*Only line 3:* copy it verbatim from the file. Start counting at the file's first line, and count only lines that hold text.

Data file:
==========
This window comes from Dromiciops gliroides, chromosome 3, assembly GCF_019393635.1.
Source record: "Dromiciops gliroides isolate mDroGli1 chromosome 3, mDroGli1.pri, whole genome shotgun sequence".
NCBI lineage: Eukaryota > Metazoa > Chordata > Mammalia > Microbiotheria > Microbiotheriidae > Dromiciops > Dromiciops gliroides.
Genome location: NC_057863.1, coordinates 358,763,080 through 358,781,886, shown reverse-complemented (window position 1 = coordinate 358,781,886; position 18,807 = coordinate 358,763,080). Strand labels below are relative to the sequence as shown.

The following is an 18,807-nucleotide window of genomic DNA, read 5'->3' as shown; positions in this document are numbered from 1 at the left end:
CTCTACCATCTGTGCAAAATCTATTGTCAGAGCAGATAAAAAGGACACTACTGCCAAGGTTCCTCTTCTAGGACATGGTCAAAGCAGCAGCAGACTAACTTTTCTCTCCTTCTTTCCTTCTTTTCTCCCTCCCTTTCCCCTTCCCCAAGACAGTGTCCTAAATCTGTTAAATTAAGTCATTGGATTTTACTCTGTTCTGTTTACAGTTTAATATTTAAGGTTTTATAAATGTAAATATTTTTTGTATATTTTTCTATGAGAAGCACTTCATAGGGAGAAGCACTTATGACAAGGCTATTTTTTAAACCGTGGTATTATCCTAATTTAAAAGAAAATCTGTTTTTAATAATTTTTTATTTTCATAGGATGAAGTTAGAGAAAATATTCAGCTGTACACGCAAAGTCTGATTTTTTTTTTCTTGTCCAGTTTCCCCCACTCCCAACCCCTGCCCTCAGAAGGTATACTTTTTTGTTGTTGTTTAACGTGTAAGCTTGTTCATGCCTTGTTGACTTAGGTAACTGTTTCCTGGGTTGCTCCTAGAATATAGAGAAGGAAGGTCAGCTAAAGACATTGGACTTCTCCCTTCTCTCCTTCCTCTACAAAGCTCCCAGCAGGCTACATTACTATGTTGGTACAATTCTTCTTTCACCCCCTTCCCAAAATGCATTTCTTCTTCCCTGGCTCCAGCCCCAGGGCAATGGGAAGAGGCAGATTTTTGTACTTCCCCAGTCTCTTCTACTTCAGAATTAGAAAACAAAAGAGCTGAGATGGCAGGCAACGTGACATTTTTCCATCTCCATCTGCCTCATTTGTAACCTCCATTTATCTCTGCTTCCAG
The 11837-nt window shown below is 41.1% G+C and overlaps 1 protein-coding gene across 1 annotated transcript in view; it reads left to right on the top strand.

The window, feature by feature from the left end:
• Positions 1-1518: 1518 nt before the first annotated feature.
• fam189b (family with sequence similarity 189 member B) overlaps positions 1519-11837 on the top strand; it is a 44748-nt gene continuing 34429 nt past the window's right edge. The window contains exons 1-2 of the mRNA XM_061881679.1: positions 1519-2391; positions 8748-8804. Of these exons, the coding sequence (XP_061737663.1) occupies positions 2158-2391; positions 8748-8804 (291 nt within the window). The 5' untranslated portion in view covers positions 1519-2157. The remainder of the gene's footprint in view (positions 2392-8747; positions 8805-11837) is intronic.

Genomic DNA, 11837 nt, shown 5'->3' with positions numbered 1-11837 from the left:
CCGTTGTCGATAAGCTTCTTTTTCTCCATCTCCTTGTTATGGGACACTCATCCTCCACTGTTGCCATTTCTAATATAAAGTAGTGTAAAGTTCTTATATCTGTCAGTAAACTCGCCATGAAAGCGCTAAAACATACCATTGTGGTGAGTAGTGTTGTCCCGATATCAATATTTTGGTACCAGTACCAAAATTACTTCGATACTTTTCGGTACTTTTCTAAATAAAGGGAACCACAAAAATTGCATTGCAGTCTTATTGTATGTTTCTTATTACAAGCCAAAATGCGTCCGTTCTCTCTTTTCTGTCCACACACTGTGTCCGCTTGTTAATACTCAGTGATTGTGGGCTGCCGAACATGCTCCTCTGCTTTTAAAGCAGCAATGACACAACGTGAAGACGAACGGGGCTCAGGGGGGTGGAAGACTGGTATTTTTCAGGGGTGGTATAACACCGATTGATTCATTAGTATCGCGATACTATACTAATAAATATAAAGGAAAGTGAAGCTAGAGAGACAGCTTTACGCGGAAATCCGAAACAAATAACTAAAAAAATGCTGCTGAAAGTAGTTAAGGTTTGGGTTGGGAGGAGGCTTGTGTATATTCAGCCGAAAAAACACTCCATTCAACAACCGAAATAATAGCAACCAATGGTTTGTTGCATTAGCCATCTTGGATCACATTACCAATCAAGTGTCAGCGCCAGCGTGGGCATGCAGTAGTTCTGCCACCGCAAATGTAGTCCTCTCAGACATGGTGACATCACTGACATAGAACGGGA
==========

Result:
NCBI lineage: Eukaryota > Metazoa > Chordata > Mammalia > Microbiotheria > Microbiotheriidae > Dromiciops > Dromiciops gliroides.